“Memory Repeating” on And Still, Wanting (No Fun, 2008) and 7″ single (AA Records, 2006)

“Memory Repeating” is a full-on noise assault that allows tension to creep in via brief discordant guitar and a few moments of silence.  Slabs of bass nail them back down, tipped with knife-sharp feedback guaranteed to shatter the nerves of house fans when played at 5 a.m. (trust me). The piece’s disorienting ferocity is offset by Fernow’s almost delicate spoken word, which is mostly buried beneath the throbbing agony of sound that, at times, seems to scream. “It’s hard to believe,” Fernow intones in one of his few audible moments, “Only hours ago—I was laughing.”

“Egyptian Bondage” on The Black Post Society (Cold Spring, 2008)

Despite the maelstroms of noise that form the majority of the compositions on The Black Post Society, on the whole it’s a fairly meditative work. While the topics deal with death and S&M, it’s channeled not through black metal growls but in a monotone processed voice speaking with the patience of glaciers.

“Spins The Worlds Wheel Again” on Rose Pillar (2009) and cassette (Hospital Productions, 2008)

There’s a power to this ten-minute composition that Fernow has yet to top even in his most ambitious pieces. Much of Prurient’s discography focuses on themes of destruction, but here we finally explore the loss that it brings. A heavy ache hangs over the Rose Pillar EP—named for the traditional Roman symbol for burial sites—and its accompanying collage of art and text written by Fernow’s mother. Listening to it feels rather like dying. “Spins the Worlds Wheel Again” is the  centerpiece, and it’s a true showcase of Fernow’s own gift with words (as well as I can interpret them):

“Does one live on after it’s over? Or is there some other way of existence? Or do only invisible traces of us remain written in the starry logs of the celestial orders? What does one do in paradise?” 

Untitled 4” from Jesus (Hospital Productions, 2010)

“Untitled 4” was captured as part of a live performance with artist Nico Vascellari. It marshals walls of saw-edged oscillations around samples from Klaus Kinski’s live show/standup performance Jesus Christ Erlöser, and the effect is something akin to an acid-addled and disillusioned preacher ranting into the collapsing skies as the world ends around him. A beautiful listen for Sunday picnics in the park.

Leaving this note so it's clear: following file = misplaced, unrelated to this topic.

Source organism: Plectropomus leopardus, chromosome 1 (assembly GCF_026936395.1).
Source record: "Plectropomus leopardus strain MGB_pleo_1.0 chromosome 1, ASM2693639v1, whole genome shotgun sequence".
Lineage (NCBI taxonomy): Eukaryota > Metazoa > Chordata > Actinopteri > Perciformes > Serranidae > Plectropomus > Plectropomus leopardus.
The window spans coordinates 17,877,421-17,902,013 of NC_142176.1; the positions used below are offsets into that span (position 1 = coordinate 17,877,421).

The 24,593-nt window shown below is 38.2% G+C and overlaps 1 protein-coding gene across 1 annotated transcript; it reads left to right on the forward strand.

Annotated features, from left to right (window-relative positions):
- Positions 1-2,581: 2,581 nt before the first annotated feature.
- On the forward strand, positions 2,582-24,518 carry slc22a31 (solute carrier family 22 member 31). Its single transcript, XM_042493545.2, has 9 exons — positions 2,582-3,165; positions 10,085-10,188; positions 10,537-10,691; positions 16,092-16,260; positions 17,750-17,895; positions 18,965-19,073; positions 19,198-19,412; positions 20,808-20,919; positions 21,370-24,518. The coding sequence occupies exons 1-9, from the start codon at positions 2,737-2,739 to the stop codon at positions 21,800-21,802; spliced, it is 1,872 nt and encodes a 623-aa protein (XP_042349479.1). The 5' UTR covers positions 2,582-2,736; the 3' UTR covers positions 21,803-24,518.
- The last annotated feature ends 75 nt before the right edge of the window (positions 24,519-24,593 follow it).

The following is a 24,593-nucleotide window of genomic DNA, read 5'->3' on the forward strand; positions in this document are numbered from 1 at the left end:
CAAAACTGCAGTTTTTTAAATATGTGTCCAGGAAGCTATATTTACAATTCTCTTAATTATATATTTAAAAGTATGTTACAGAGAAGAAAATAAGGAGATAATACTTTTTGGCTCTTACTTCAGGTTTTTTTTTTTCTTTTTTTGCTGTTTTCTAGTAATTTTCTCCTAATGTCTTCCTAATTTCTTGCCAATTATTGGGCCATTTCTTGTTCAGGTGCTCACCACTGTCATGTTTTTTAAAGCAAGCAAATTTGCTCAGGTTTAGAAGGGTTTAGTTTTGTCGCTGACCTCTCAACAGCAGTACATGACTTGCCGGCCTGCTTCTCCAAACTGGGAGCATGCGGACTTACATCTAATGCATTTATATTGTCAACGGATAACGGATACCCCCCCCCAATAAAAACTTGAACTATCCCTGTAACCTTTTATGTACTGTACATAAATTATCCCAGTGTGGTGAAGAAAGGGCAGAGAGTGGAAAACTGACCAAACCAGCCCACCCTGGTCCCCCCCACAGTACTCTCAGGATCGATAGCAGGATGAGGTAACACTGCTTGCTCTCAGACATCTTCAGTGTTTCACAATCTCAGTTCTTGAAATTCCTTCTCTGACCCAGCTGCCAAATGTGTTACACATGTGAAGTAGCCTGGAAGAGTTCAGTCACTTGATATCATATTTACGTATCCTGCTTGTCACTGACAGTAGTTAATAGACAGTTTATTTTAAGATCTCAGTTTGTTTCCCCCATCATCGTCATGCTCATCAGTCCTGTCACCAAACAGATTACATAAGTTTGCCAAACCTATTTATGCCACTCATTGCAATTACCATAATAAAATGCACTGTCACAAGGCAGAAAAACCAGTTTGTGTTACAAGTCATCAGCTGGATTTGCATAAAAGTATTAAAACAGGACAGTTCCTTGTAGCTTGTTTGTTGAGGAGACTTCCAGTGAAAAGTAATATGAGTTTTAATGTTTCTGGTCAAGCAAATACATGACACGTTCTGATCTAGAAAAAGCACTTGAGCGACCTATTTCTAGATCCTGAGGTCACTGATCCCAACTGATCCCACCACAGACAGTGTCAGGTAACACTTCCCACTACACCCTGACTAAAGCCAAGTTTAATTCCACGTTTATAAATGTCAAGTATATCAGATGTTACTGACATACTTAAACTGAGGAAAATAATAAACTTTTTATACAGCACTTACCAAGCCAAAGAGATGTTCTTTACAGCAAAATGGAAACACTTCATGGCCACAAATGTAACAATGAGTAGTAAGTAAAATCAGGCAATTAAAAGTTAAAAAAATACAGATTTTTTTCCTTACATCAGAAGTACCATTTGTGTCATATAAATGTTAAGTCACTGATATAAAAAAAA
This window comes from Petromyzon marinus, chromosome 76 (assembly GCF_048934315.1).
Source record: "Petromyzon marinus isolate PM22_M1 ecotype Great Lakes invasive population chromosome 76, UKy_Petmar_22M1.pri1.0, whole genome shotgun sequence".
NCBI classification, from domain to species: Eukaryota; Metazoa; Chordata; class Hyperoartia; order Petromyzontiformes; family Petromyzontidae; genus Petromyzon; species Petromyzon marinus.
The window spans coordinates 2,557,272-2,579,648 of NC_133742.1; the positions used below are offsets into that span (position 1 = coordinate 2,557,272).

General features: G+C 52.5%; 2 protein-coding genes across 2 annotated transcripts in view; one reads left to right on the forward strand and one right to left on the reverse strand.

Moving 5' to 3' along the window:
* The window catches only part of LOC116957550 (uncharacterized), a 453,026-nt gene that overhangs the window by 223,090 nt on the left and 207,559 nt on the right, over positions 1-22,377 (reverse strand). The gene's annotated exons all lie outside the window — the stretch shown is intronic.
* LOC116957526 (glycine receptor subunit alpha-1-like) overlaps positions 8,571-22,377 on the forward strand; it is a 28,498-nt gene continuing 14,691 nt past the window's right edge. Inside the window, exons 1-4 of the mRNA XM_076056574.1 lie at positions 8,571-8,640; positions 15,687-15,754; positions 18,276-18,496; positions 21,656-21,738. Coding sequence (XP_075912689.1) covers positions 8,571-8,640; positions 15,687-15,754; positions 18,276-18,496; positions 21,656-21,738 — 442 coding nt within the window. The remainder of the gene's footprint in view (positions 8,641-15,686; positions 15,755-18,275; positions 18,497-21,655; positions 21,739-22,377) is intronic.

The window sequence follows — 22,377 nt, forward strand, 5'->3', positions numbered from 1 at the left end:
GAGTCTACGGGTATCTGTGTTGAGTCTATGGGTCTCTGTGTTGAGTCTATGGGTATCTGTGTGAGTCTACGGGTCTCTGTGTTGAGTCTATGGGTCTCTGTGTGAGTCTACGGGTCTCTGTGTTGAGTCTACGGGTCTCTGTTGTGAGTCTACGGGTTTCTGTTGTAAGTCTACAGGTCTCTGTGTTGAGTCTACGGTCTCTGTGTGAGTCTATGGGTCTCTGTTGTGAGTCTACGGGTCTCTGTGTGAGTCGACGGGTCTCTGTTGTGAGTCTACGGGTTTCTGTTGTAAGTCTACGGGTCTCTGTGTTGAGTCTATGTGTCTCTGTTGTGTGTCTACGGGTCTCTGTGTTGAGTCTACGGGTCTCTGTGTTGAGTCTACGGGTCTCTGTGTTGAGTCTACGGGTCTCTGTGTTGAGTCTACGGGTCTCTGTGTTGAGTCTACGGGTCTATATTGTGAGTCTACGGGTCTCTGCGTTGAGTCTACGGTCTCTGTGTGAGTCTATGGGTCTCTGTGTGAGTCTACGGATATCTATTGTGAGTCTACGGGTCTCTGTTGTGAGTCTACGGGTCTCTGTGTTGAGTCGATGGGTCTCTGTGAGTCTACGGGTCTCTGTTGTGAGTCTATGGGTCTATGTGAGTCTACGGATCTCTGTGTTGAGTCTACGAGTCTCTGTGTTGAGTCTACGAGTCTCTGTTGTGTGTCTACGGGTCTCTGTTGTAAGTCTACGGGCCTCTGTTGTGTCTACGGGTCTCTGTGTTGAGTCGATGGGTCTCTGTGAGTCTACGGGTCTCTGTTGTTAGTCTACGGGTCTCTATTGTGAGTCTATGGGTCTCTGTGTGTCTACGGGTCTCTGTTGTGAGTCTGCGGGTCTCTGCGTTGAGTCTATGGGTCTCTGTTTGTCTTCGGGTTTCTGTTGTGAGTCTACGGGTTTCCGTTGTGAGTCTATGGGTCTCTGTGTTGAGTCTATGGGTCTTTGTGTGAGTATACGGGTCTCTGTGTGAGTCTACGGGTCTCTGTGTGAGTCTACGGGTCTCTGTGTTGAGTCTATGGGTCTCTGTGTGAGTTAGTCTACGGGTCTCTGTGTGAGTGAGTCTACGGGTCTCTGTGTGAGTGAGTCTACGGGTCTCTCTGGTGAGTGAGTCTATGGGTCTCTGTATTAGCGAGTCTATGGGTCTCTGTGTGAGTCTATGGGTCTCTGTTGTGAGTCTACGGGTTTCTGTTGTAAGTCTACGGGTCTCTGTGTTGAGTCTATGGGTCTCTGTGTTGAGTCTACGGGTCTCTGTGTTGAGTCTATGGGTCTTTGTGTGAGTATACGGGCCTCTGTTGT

“Palm Tree Corpse” on Bermuda Drain (Hydra Head, 2011) and cassette (Hospital Productions, 2009)

Bermuda Drain is a well-honed marriage of each aspect that Fernow had shown in his work to date. Harsh vocals and blasts of noise are backed with a clean production that allows the eerie synthwork of Kris Lapke’s (of the wonderful Alberich) to dominate rather than lurk in the shadows. “Palm Tree Corpse” is one of the album’s quieter moments—until the halfway point—yet its ostensible tranquility is counterbalanced with the horrifically psychotic spoken word. When Fernow finally erupts, the sudden explosiveness is shocking—but it’s not, after what he’s just said, surprising. Shoutout to the self-castrating Attis.


“Time’s Arrow” on Times Arrow EP (Hydra Head, 2011)

Take away the vocals, and “Time’s Arrow” could be a superior Vatican Shadow track. Clattering rhythmic percussion overlaid with woozy synths appear on “Time’s Arrow,” one of Fernow’s more subtle tracks; rather than pushing extremities of sound and mood, it hovers ethereally like the lost soundtrack to a broken night. The stars seem like they went out long ago.

“Through The Window” on Through The Window (Blackest Ever Black, 2013)

Fernow goes full-on techno. This one pissed off a lot of noise purists, which is fantastic. I like the idea of transgressing a scene that was born out of a desire to break down imposed limitations in the first place—I’ve written about the phenomenon before—and besides, this so damn catchy. Unlike Vatican Shadow’s instant hit-and-repeat method, however, here Fernow teases release at the end of a well-honed hook. On Through the Window, exquisitely textured synth pads arch over the thumping repetition of concrete-tinged bass and chunks of percussion, and the vocals here barely discernible whispers. No longer shrieking, Fernow is content to let the music be his voice—and it’s as loud as ever.

 Daniel Jones has written extensively about Dominick Fernow. To see a full archive of EB’s Fernow-related material, click here.